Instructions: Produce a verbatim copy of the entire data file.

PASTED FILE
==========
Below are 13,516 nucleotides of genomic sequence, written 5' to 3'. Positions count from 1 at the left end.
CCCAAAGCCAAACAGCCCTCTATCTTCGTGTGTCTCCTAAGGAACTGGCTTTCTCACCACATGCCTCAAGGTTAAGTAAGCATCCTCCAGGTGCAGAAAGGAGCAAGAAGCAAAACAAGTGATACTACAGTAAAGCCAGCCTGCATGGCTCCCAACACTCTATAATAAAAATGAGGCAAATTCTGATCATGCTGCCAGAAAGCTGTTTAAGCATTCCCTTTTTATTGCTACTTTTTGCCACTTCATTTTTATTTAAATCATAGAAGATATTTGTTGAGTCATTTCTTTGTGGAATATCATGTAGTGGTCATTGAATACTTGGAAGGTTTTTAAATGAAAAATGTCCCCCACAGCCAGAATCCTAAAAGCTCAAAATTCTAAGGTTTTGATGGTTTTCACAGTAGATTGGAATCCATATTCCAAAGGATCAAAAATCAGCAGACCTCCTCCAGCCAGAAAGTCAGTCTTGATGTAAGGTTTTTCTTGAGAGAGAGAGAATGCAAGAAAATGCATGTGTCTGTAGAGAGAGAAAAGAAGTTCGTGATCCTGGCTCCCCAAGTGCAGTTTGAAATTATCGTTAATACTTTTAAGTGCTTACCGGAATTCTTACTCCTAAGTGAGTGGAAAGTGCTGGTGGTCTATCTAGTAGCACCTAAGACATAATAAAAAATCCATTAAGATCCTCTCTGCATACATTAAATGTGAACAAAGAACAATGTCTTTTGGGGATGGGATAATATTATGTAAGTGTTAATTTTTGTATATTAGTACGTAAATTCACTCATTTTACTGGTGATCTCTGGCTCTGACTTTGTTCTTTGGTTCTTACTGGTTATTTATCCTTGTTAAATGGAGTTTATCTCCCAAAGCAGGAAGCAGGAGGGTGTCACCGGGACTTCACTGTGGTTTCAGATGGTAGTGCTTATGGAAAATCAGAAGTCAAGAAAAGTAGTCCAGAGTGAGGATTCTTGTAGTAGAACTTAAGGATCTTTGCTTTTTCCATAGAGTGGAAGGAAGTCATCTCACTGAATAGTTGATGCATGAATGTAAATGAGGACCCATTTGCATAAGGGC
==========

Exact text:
Below are 13,516 nucleotides of genomic sequence, written 5' to 3'. Positions count from 1 at the left end.
CCCAAAGCCAAACAGCCCTCTATCTTCGTGTGTCTCCTAAGGAACTGGCTTTCTCACCACATGCCTCAAGGTTAAGTAAGCATCCTCCAGGTGCAGAAAGGAGCAAGAAGCAAAACAAGTGATACTACAGTAAAGCCAGCCTGCATGGCTCCCAACACTCTATAATAAAAATGAGGCAAATTCTGATCATGCTGCCAGAAAGCTGTTTAAGCATTCCCTTTTTATTGCTACTTTTTGCCACTTCATTTTTATTTAAATCATAGAAGATATTTGTTGAGTCATTTCTTTGTGGAATATCATGTAGTGGTCATTGAATACTTGGAAGGTTTTTAAATGAAAAATGTCCCCCACAGCCAGAATCCTAAAAGCTCAAAATTCTAAGGTTTTGATGGTTTTCACAGTAGATTGGAATCCATATTCCAAAGGATCAAAAATCAGCAGACCTCCTCCAGCCAGAAAGTCAGTCTTGATGTAAGGTTTTTCTTGAGAGAGAGAGAATGCAAGAAAATGCATGTGTCTGTAGAGAGAGAAAAGAAGTTCGTGATCCTGGCTCCCCAAGTGCAGTTTGAAATTATCGTTAATACTTTTAAGTGCTTACCGGAATTCTTACTCCTAAGTGAGTGGAAAGTGCTGGTGGTCTATCTAGTAGCACCTAAGACATAATAAAAAATCCATTAAGATCCTCTCTGCATACATTAAATGTGAACAAAGAACAATGTCTTTTGGGGATGGGATAATATTATGTAAGTGTTAATTTTTGTATATTAGTACGTAAATTCACTCATTTTACTGGTGATCTCTGGCTCTGACTTTGTTCTTTGGTTCTTACTGGTTATTTATCCTTGTTAAATGGAGTTTATCTCCCAAAGCAGGAAGCAGGAGGGTGTCACCGGGACTTCACTGTGGTTTCAGATGGTAGTGCTTATGGAAAATCAGAAGTCAAGAAAAGTAGTCCAGAGTGAGGATTCTTGTAGTAGAACTTAAGGATCTTTGCTTTTTCCATAGAGTGGAAGGAAGTCATCTCACTGAATAGTTGATGCATGAATGTAAATGAGGACCCATTTGCATAAGGGC